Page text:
I've come to think that emotions are products of different systems, each of which evolved to take care of problems of survival, like defending against danger, finding mates and food, and so forth. These systems solve behavioral problems of survival. Detecting and responding to danger requires different kinds of sensory and cognitive processes, and different kinds of motor outputs, different kinds of feedback networks, and so on, than finding a mate or finding food. Because of these unique requirements, I think different systems of the brain are going to be involved in the different kinds of emotions.

A related point is that emotion systems, like the fear system, didn't come about to create feelings (like the feeling of being afraid when in danger). I think feelings came much later in evolution. All animals have to be able to detect and respond to danger, regardless of the kind of cognitive architecture they have. This is as true of bees and worms and snails, as it is of fish, frogs, birds, rats, and people. Fear conditioning, by the way, occurs in all animals. And in all those that have an amygdala, the amygdala appears to be the key. The list at this point includes reptiles, birds, and a host of mammals, including humans. I think it's safe to say fear behavior preceded fear feelings in evolution. If so, feelings are probably the wrong thing to focus on when we study emotions. In this sense, animals were unconscious, unfeeling, and non-linguistic before they were conscious, feeling, and linguistic. It's too bad that we define the more basic processes as the negation processes that typify the human brain. It's possible that once consciousness and feelings came along that new kinds of emotions specifically tied to these evolved. But I'm trying to understand the things about emotions that are similar in humans and other animals so that I can work on emotions through the brain.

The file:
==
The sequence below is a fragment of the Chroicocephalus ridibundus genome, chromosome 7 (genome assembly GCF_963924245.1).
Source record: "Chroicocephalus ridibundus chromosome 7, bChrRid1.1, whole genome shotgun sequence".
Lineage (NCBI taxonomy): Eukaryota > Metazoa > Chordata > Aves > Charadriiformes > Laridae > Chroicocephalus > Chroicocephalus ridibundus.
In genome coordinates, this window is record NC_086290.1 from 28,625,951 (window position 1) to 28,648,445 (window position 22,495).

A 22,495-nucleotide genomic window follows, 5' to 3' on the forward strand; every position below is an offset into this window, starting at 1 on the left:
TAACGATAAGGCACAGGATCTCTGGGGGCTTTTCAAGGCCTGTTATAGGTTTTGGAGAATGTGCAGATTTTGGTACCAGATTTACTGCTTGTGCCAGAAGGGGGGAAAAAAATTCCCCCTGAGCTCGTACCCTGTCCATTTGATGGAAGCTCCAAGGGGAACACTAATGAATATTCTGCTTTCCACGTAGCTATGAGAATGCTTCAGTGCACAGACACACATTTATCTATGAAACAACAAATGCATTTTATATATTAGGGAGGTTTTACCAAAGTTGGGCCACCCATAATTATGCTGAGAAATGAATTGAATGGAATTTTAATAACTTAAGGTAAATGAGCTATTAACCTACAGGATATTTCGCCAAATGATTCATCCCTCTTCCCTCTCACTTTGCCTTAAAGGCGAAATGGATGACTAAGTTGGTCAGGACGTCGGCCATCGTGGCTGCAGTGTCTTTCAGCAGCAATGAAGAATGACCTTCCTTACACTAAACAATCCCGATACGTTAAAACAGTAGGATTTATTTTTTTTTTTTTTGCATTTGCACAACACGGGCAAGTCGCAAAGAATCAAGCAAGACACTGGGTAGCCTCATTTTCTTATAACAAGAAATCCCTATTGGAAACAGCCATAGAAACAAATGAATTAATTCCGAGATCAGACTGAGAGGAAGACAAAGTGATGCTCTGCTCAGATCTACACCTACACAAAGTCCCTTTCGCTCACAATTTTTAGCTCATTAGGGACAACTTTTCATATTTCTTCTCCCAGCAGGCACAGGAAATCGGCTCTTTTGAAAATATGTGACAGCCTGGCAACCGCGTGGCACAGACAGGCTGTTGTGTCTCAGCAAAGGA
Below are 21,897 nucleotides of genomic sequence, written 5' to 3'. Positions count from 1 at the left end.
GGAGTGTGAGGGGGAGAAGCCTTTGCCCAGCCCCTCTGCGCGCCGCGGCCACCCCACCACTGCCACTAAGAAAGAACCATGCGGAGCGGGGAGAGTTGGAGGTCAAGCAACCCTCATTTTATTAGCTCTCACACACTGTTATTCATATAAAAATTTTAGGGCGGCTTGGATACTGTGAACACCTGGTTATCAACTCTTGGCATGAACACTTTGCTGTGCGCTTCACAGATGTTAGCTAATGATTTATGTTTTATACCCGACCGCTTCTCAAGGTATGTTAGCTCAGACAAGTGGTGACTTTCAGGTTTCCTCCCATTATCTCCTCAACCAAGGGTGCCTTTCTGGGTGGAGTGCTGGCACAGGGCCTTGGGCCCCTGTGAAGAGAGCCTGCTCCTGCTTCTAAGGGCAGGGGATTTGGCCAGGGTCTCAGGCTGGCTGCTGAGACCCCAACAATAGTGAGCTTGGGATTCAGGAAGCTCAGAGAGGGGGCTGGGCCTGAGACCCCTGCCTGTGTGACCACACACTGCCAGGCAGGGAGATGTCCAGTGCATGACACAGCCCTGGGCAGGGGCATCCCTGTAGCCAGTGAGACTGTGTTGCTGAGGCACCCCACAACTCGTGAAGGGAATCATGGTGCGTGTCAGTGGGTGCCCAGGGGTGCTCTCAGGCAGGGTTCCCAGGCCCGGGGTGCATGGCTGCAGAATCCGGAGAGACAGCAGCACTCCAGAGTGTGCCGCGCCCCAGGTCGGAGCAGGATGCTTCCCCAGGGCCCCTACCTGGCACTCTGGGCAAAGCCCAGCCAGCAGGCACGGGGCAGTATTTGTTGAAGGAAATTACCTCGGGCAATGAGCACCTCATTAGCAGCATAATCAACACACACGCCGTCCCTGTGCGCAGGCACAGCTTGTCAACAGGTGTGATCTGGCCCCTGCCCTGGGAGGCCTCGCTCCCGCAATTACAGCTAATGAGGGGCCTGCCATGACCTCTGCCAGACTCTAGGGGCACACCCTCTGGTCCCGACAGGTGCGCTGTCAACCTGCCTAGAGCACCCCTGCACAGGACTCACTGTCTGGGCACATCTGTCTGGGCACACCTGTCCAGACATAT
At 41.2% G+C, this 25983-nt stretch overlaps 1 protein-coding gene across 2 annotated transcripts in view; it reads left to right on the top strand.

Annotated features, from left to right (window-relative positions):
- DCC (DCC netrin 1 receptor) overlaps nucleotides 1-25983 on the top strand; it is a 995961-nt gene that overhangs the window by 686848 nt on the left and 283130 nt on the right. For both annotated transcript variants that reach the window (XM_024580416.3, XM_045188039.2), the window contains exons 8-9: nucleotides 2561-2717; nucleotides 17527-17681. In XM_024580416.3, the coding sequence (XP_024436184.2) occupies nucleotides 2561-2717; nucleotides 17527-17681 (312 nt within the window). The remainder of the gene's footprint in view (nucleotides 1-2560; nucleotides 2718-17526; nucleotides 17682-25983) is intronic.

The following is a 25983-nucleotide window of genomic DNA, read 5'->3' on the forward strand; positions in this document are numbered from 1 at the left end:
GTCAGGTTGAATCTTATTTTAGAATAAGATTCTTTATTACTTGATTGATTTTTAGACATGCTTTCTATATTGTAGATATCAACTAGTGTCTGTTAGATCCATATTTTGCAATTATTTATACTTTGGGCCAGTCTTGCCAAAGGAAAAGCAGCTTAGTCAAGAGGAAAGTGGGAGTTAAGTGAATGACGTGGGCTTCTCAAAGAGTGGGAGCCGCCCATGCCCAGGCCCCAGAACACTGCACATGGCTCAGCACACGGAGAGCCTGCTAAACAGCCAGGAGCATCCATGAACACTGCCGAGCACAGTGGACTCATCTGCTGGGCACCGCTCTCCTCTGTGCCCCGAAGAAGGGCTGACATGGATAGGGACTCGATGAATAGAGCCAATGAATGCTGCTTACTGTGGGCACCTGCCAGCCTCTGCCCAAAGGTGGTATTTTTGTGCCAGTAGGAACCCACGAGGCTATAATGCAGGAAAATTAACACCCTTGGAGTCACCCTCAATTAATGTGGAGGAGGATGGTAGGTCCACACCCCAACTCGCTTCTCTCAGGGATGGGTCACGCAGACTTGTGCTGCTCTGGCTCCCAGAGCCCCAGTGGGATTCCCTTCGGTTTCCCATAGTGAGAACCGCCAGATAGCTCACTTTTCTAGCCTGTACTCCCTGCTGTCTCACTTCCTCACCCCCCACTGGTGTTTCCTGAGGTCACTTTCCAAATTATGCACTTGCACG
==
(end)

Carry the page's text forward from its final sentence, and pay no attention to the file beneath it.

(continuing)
I tend to agree with theorists who say there are basic emotions that are hard-wired into the brain's architecture, and that one of the advantages of having an extra big cortex is that we can blend different hard-wired emotions together to create softer emotions, where cognitions come into play in a major way. For example, while detection and responding to danger may be built into the brain, the capacity to be afraid of falling in love is something that requires the cognitive integration of the system for finding mates and the system for defending against predators. While I'm sympathetic towards the basic emotions view, I don't really ascribe to it. It requires that you state what the different emotions are. That just leads to arguments. I'd rather spend my time worrying about one well accepted emotion and its organization in the brain than fighting over whether this or that mental process is an emotion or not.